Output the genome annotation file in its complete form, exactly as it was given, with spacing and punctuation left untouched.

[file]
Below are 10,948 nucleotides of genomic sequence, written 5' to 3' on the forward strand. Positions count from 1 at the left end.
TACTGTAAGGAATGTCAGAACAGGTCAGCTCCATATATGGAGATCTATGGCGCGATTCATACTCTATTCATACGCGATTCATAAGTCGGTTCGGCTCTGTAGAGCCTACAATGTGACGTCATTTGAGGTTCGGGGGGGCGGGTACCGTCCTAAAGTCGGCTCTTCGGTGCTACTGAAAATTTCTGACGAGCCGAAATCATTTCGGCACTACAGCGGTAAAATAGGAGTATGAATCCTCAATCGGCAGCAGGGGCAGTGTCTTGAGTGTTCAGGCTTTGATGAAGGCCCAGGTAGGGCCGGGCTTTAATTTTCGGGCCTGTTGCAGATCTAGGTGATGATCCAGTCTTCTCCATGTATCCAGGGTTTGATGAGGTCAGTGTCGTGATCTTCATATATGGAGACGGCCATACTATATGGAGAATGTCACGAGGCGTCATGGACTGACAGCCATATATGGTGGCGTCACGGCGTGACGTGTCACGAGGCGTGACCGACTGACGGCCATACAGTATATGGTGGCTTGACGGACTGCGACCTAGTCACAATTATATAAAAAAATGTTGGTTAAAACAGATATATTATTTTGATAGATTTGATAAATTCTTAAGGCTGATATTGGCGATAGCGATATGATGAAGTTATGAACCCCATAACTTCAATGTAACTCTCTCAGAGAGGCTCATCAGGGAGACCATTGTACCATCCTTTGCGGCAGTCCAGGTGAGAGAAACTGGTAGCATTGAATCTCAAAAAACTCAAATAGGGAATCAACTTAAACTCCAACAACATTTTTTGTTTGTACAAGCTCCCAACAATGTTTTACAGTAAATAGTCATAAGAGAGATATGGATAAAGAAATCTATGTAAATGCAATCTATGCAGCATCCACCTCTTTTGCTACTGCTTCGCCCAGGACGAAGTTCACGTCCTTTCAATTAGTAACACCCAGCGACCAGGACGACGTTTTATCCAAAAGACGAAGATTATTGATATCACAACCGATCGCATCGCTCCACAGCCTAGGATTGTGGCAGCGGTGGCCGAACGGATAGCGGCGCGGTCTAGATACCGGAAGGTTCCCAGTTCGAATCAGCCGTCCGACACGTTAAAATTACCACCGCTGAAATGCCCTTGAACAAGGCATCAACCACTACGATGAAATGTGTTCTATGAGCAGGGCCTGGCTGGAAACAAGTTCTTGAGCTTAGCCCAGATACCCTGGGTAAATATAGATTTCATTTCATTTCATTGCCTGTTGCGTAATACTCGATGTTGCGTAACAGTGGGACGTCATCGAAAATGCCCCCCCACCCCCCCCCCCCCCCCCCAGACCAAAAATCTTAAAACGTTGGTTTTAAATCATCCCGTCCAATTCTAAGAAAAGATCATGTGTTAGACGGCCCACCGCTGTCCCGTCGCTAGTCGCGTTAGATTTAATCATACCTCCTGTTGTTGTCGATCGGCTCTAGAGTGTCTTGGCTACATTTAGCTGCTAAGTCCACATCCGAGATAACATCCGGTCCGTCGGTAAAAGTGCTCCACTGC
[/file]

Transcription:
Below are 10,948 nucleotides of genomic sequence, written 5' to 3' on the forward strand. Positions count from 1 at the left end.
TACTGTAAGGAATGTCAGAACAGGTCAGCTCCATATATGGAGATCTATGGCGCGATTCATACTCTATTCATACGCGATTCATAAGTCGGTTCGGCTCTGTAGAGCCTACAATGTGACGTCATTTGAGGTTCGGGGGGGCGGGTACCGTCCTAAAGTCGGCTCTTCGGTGCTACTGAAAATTTCTGACGAGCCGAAATCATTTCGGCACTACAGCGGTAAAATAGGAGTATGAATCCTCAATCGGCAGCAGGGGCAGTGTCTTGAGTGTTCAGGCTTTGATGAAGGCCCAGGTAGGGCCGGGCTTTAATTTTCGGGCCTGTTGCAGATCTAGGTGATGATCCAGTCTTCTCCATGTATCCAGGGTTTGATGAGGTCAGTGTCGTGATCTTCATATATGGAGACGGCCATACTATATGGAGAATGTCACGAGGCGTCATGGACTGACAGCCATATATGGTGGCGTCACGGCGTGACGTGTCACGAGGCGTGACCGACTGACGGCCATACAGTATATGGTGGCTTGACGGACTGCGACCTAGTCACAATTATATAAAAAAATGTTGGTTAAAACAGATATATTATTTTGATAGATTTGATAAATTCTTAAGGCTGATATTGGCGATAGCGATATGATGAAGTTATGAACCCCATAACTTCAATGTAACTCTCTCAGAGAGGCTCATCAGGGAGACCATTGTACCATCCTTTGCGGCAGTCCAGGTGAGAGAAACTGGTAGCATTGAATCTCAAAAAACTCAAATAGGGAATCAACTTAAACTCCAACAACATTTTTTGTTTGTACAAGCTCCCAACAATGTTTTACAGTAAATAGTCATAAGAGAGATATGGATAAAGAAATCTATGTAAATGCAATCTATGCAGCATCCACCTCTTTTGCTACTGCTTCGCCCAGGACGAAGTTCACGTCCTTTCAATTAGTAACACCCAGCGACCAGGACGACGTTTTATCCAAAAGACGAAGATTATTGATATCACAACCGATCGCATCGCTCCACAGCCTAGGATTGTGGCAGCGGTGGCCGAACGGATAGCGGCGCGGTCTAGATACCGGAAGGTTCCCAGTTCGAATCAGCCGTCCGACACGTTAAAATTACCACCGCTGAAATGCCCTTGAACAAGGCATCAACCACTACGATGAAATGTGTTCTATGAGCAGGGCCTGGCTGGAAACAAGTTCTTGAGCTTAGCCCAGATACCCTGGGTAAATATAGATTTCATTTCATTTCATTGCCTGTTGCGTAATACTCGATGTTGCGTAACAGTGGGACGTCATCGAAAATGCCCCCCCACCCCCCCCCCCCCCCCCCAGACCAAAAATCTTAAAACGTTGGTTTTAAATCATCCCGTCCAATTCTAAGAAAAGATCATGTGTTAGACGGCCCACCGCTGTCCCGTCGCTAGTCGCGTTAGATTTAATCATACCTCCTGTTGTTGTCGATCGGCTCTAGAGTGTCTTGGCTACATTTAGCTGCTAAGTCCACATCCGAGATAACATCCGGTCCGTCGGTAAAAGTGCTCCACTGC